The market tries to ignore the elephant somehow. But the elephant remains.
The elephant in this case isn’t death, as in the Jason Isbell masterpiece it’s aging. We’re all doing it.
I was born at the height of the baby boom. For men that was 1955. For women, like my wife, it was her birth year, 1957. I will be 63 at my next birthday.
This means we’re both approaching retirement. Mine is virtual – writers retire to pine boxes. My wife’s is literal – she would rather be reading a story. The point is we’re not alone. My cohorts have always been the pig in the demographic python – we still are.
My generation is also likely to live longer than our parents. Today a 66-year old can expect to live another 17 years, on average.
That’s going to take a lot of money. While many of us don’t have it, and will rely on Social Security or other programs to get by (a political story) many of us do. My wife and I have been saving assiduously since our 20s.
So, let’s say you’re 65 and have a nest egg of $500,000. If you can invest that at 6%, that’s $30,000 of income, without touching the principal. At 3%, it’s $15,000. These are the kinds of calculations the thieves offering “reverse mortgages” do, if you don’t have the cash.
The point is, wouldn’t you rather your money earn 6%? Course you would.
There were 75.5 million Baby Boomers in the U.S., at the end of 2015, but only one-fifth had reached retirement age. Within 7 years, all of us will have reached that magic number. That’s going to be a lot of demand for income, for dividend stocks and for bonds with a yield. Rising interest rates are going to mean the difference between eating cat food and taking cruises.
Of course, that’s just one part of retirement, the good part.
As we age, we need more health care. We need more hospitalizations. We need in-home care, visiting nurses. Eventually, if we’re lucky, we will need nursing care. Do you know that, right now, the average nursing home can cost $7,000 per month? Imagine what happens when the elephant gets closer to us?
One of my best friends in this life, Martin Bayne, entered nursing care in 2002, due to Parkinson’s. He and I have had a lot of conversations about this over the years. There’s the financial equivalent of a hydrogen bomb hovering over this country, and if we don’t blow up the planet it’s certain to go off.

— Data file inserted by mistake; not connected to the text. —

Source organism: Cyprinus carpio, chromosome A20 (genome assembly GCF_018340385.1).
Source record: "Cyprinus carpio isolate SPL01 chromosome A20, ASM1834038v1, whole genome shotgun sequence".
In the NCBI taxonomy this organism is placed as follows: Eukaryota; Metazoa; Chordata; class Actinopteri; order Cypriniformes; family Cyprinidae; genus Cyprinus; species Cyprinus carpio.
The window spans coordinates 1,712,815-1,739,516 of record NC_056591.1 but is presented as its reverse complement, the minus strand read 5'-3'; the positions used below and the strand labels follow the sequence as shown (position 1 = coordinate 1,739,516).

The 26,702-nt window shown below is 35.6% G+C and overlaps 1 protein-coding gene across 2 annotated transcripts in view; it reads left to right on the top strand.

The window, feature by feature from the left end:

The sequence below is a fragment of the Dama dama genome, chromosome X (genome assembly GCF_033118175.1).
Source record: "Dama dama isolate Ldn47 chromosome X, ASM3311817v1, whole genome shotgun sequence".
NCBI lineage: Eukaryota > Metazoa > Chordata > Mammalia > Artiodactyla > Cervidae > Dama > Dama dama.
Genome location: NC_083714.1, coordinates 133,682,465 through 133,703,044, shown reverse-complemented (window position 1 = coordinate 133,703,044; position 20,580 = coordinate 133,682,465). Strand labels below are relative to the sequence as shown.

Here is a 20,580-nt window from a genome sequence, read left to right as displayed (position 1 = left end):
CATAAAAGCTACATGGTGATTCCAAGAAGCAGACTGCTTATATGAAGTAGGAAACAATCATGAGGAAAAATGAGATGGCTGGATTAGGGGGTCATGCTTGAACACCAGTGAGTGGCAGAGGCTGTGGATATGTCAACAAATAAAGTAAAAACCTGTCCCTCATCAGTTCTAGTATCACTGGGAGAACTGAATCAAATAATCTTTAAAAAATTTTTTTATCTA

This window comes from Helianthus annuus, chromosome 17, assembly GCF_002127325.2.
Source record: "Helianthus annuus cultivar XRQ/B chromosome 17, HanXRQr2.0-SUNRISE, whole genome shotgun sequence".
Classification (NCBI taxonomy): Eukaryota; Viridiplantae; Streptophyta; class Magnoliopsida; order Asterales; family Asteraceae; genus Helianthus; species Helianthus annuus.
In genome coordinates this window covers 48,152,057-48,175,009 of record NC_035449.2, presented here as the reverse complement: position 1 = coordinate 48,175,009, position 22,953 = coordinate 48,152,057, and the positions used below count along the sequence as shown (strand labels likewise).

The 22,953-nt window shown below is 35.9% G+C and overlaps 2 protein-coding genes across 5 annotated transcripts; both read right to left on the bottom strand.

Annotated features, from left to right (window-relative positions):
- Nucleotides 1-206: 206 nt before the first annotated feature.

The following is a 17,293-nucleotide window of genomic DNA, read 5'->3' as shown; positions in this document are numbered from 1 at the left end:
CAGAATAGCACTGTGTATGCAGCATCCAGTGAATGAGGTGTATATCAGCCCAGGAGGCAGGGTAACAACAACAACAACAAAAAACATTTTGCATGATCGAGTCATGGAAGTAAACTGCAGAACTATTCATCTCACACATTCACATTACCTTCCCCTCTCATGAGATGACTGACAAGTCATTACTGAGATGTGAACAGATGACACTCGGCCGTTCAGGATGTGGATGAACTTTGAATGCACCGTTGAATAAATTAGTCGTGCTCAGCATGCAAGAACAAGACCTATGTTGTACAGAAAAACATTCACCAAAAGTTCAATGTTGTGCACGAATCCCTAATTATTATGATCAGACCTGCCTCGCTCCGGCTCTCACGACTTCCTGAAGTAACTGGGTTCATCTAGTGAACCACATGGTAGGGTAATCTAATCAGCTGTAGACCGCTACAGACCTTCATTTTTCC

Here is something even more frightening. The U.S. has it easy. Japan and Germany have a median age of 46. Half their people are older than that. China’s median age is close to our own, 37, but it’s rising faster, because people don’t immigrate to China. Immigrants are the only force that’s keeping us from a demographic nightmare. You think an American-born worker is going to wipe your ass when you’re 85? Think again.
Let’s try to ignore the elephant somehow. Let’s talk instead about what this is doing to the markets, right now, and what it’s likely to do in the next few years.
I am an example. For years I have been a growth investor. I bought stocks like Amazon.com. Now I’m becoming an income investor. I will soon prefer stocks like Ford Motor and AT&T, which pay a dividend. See what that’s going to mean? Because there are 4 million of me, just those born in 1955, and every other boomer with money is following right behind me.
This is also going to change government policies. There is not only a huge, and growing demand, that we do something to fix our infrastructure in this country, but a huge, and growing market for the bonds that will create. The Franklin Templeton Georgia bond fund, which would provide tax-free income to folks like me, has a total return this year of 2.14%. We older folks are going want that to go up.
Want to know why Japanese and German companies are more risk-averse than American ones? Their investors are one big reason. Older money means American companies are going to be pulled in the same direction and, so too, American economic policymakers.
Until now, we could ignore this political and economic elephant. The aging of America’s biggest, most selfish generation was mostly theoretical. Now we’re aging-out. The elephant is in the room. It’s going to have an enormous impact on the markets, on government policy, and on what technologists choose to invest in for the remainder of my life.
Whatever your age, it’s going to have a tremendous impact on your life as well.